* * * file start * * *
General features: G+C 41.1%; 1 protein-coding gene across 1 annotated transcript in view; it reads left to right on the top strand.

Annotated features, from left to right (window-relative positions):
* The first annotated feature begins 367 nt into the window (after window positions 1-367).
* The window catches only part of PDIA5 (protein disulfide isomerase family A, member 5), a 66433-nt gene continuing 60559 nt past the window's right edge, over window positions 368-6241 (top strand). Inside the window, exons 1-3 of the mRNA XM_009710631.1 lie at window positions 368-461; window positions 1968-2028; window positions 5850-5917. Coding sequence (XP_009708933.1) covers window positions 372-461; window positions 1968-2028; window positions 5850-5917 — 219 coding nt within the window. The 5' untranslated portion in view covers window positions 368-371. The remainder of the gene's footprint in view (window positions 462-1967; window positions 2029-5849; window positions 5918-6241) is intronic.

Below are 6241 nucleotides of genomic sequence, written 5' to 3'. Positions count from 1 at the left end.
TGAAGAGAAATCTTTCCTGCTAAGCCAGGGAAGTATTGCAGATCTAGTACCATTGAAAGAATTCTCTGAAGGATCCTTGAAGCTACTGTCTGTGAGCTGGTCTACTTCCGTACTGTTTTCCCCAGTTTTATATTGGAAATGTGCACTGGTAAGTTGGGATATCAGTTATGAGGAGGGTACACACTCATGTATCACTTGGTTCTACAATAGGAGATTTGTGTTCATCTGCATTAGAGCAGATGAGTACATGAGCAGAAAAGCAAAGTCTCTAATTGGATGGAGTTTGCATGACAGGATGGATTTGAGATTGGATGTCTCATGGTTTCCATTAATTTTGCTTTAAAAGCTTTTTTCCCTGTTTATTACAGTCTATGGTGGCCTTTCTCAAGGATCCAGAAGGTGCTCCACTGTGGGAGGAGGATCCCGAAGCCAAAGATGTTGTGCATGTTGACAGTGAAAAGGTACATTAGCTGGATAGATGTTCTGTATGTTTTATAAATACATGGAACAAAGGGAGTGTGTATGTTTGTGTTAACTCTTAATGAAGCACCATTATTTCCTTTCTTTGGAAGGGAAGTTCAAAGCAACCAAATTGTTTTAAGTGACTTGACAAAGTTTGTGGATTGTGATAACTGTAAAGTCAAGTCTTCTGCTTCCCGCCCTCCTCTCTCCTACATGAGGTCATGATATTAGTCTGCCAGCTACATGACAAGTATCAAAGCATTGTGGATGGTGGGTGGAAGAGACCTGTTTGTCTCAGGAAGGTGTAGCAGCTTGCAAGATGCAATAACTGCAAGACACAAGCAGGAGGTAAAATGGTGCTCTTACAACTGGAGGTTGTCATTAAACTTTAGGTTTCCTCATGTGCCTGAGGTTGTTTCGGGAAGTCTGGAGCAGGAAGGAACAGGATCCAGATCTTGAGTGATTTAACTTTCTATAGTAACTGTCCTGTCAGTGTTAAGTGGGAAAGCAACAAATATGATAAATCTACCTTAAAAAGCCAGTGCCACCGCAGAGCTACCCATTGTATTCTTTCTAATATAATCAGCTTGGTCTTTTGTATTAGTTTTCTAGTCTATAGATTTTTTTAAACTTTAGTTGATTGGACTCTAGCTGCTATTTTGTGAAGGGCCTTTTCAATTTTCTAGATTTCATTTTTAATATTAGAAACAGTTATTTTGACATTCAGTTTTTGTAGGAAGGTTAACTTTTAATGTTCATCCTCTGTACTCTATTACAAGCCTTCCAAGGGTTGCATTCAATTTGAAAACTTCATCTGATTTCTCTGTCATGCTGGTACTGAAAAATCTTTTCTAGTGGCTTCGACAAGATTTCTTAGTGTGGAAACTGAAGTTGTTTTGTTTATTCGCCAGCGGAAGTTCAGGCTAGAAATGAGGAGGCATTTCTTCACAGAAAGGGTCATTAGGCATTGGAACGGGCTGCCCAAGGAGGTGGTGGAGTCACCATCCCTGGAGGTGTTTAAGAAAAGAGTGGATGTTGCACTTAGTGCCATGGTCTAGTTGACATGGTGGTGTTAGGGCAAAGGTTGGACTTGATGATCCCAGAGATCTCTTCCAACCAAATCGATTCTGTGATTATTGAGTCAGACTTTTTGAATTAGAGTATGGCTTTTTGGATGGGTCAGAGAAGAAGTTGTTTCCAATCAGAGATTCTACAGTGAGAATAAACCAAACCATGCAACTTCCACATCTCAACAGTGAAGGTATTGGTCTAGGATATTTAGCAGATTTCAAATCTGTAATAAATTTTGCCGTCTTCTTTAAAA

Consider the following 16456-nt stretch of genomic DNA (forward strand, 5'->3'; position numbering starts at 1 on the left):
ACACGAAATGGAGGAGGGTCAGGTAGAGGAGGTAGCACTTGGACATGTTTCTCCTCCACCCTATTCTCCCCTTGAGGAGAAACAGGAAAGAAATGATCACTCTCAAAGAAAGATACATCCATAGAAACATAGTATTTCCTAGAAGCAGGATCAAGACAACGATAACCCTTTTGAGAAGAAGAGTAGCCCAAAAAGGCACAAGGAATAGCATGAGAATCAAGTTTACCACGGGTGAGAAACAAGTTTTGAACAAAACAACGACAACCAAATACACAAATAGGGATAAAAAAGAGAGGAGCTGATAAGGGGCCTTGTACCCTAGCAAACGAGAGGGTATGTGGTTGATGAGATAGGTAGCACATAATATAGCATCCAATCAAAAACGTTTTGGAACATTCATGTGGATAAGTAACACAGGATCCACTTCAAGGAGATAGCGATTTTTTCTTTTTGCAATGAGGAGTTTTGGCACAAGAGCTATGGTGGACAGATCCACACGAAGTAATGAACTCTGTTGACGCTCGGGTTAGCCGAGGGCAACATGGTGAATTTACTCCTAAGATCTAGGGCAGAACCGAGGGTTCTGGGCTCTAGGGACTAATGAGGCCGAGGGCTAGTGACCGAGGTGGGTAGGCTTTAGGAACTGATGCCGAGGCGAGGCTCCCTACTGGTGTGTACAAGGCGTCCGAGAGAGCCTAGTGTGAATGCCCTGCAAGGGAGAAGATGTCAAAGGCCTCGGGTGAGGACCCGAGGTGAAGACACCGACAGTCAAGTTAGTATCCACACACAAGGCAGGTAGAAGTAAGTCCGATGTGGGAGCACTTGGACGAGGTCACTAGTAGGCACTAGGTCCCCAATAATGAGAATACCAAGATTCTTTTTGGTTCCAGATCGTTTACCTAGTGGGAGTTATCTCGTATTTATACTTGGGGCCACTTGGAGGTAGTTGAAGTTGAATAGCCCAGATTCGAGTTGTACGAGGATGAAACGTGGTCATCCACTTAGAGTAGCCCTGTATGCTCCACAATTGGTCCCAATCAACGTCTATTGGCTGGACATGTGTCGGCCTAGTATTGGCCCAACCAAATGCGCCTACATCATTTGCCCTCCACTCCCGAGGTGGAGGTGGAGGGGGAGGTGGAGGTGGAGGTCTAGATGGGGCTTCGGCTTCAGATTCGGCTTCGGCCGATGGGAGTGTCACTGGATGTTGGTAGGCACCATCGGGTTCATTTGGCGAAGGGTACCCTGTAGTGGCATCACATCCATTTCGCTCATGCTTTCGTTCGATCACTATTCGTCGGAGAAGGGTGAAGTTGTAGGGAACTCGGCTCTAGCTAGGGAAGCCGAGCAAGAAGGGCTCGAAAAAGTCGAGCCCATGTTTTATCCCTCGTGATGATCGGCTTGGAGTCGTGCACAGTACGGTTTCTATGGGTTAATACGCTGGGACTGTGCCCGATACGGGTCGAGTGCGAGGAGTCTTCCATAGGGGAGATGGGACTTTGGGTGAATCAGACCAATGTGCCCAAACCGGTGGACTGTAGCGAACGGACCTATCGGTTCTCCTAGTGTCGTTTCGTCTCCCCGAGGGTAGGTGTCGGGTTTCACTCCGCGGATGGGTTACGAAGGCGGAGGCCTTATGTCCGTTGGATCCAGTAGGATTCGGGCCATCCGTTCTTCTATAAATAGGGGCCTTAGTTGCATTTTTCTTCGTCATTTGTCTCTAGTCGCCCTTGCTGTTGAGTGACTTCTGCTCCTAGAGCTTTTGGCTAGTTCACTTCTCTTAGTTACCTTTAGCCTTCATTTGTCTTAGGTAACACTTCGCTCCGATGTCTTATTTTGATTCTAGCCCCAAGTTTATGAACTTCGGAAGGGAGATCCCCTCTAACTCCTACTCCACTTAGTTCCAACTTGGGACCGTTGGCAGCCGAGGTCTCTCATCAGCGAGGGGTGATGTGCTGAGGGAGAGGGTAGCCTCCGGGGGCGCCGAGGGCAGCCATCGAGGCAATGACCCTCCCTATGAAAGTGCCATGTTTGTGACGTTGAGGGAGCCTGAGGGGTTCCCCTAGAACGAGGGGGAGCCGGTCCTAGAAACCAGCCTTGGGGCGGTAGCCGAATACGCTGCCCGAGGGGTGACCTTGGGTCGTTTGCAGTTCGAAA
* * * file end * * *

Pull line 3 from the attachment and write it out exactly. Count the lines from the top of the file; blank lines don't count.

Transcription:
* The first annotated feature begins 367 nt into the window (after window positions 1-367).